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Lessons for Hurricane Preparedness as Taught By Example in Raleigh, North Carolina

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Lessons for Hurricane Preparedness as Taught by Example in Raleigh, North Carolina


If you are new to Raleigh (and everyone who lives in Raleigh was new to it at some point; the idea that anyone was actually born here is an urban legend), then there is a good chance that you are not familiar with hurricanes and do not know how to deal with them. Fortunately, you have the wisdom of your fellow Raleighites to fall back on. This article attempts to distill all this wisdom into one brief article so that you can handle hurricanes with all the experience of a seasoned pro. Even if you think you understand hurricanes because you come from another part of the country that gets them, you should still read this article. As you are about to find out, hurricanes in Raleigh are different. Just ask the people who live here.

I. Strength

Before you can prepare for a hurricane, you have to know what the hurricane is actually going to be like once it passes over you. Raleigh is slightly more than one hundred miles from the nearest coastline. Since hurricanes generally weaken over land, you should be prepared for the hurricane to be three times stronger when it passes over Raleigh than it was when it reached the coast. If a storm was a category one hurricane in Wilmington, it will almost certainly be category five once it reaches here.

II. Windows

Everyone who lives on the coast boards up their windows as soon as word of a hurricane gets out. They do this so that the windows won't be broken by flying telephone poles, which would lead to glass all over your living room, rain water all over your living room, and (most importantly) telephone poles all over your living room. After all, if the telephone pole is in your living room, BellSouth might use that as an excuse to charge you for use of long distance services.

Since hurricanes will be infinitely stronger when they reach Raleigh (see Section I), you must take the appropriate measures with your windows, which is to say that you should do absolutely nothing. After all, it's the salt air that makes the wind on the coast so dangerous. Don't believe me? Try this experiment: Stand in front of the most powerful fan you can find while your best friend (or spouse, or anyone else who cares about you but also enjoys making you suffer) pours salt in front of the blades. Doesn't that hurt? And your fan isn't propelling the air at anywhere near the 156 miles per hour that winds in a category five hurricane (see Section I) blow at. So as you can see, salt makes wind mean. There's no salt in the wind in Raleigh, so don't worry about boarding up your windows. Besides, you won't have time for that, because you must immediately run out and get...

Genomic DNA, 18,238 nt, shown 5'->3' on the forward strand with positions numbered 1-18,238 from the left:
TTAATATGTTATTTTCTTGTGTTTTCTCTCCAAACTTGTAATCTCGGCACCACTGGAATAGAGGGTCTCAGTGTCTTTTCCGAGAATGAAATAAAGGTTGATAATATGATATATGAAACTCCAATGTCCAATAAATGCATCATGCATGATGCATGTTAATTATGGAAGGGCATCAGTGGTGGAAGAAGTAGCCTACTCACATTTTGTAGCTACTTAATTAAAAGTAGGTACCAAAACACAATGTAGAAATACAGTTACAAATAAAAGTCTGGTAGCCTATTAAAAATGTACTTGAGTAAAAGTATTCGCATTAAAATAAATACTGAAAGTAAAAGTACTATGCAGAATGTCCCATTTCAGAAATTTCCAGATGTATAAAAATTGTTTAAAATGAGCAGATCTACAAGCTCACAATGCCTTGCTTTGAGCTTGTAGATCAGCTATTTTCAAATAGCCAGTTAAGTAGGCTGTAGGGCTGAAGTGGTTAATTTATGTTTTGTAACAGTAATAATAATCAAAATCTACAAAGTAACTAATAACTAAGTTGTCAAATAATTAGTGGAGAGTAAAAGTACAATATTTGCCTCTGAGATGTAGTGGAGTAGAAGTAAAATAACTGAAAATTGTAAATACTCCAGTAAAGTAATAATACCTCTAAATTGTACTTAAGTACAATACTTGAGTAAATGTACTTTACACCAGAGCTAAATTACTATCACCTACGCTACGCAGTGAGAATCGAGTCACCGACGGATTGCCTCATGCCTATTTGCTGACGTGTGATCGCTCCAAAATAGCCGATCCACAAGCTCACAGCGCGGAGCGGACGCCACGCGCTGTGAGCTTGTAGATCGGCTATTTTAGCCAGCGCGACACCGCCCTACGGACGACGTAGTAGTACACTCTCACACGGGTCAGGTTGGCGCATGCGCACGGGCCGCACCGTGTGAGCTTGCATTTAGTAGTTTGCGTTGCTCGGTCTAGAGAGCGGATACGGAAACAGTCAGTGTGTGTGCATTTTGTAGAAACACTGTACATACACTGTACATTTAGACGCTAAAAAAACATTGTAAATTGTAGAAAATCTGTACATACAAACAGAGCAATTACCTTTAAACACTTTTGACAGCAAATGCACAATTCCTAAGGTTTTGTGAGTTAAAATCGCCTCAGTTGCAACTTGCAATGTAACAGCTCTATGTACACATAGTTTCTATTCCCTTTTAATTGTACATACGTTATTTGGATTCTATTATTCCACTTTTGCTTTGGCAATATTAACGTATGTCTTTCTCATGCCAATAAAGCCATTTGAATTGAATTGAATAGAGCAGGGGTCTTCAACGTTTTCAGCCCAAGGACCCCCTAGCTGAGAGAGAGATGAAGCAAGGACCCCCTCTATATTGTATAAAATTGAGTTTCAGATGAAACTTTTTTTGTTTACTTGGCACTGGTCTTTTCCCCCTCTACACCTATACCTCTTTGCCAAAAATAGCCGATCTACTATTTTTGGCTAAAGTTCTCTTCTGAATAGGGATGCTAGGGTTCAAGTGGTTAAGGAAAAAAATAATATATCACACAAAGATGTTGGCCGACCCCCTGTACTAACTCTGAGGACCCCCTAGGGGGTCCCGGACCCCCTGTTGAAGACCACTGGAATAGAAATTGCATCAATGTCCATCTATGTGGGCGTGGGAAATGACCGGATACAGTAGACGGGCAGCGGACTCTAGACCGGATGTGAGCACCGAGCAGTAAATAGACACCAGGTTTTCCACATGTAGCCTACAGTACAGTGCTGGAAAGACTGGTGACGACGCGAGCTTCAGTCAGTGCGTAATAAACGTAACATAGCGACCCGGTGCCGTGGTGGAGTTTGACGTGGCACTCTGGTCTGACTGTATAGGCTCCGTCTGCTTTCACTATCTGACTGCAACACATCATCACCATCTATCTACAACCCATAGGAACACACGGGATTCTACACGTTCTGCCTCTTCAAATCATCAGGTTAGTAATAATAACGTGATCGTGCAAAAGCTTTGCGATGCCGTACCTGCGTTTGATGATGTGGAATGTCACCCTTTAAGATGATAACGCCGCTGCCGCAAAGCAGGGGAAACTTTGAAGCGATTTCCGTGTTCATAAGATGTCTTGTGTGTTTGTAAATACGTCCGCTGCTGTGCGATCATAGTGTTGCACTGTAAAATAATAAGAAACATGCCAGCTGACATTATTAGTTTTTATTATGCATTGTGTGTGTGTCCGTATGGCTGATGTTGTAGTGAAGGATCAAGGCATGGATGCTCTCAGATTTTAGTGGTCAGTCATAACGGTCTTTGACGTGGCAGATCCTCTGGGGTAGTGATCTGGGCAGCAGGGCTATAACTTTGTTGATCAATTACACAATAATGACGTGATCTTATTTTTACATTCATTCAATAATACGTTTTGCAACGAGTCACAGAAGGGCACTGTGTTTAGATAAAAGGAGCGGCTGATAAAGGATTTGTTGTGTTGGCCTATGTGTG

III. Supplies

Go to the grocery store. Go now. Drop everything you are doing, hop in your car, and drive like a maniac because you must get there this instant. If you wait so long as thirty seconds, you will be sunk. There will be no milk left, and no bread left except for the weird stuff like potato bread, which even a starving Irishman in a famine would turn his nose up at. Your chances of getting bottled water will be slightly better, oddly enough. There will also be no dearth of things to put on the bread.

The reason for getting these foods is so that you will be prepared in case the power goes out for days and you can't get out of your house. It may seem strange to you that everyone gets milk, one of the most likely-to-spoil substances known to man, when they're worried about the power going out. The logic here is that you can put the milk outside and it will stay cold enough that it won't spoil. And why won't it spoil outside? Because, the thinking goes, it's going to be below freezing out there. In Raleigh, the foods that get bought up prior to a hurricane are the exact same foods that get bought up when the weatherman predicts snow. This is why you'll be able to get bottled water — who needs water when it snows? What you need is milk for the hot chocolate. This all may seem odd to a newcomer, but don't fight it. Go with the flow. One of the great post-Hurricane traditions in Raleigh is cleaning out the refrigerator after the power comes back on in order to get rid of all the spoiled milk. Everyone does this at the same time, so it's a great way to get to know your neighbors. Besides, if you tell people that this makes no sense, you will only anger the locals and cause them to yell "We don't care how you do things up north!" at you. The fact that the people yelling this at you grew up in New Jersey won't make any difference. Nor will the fact that you are from Alabama.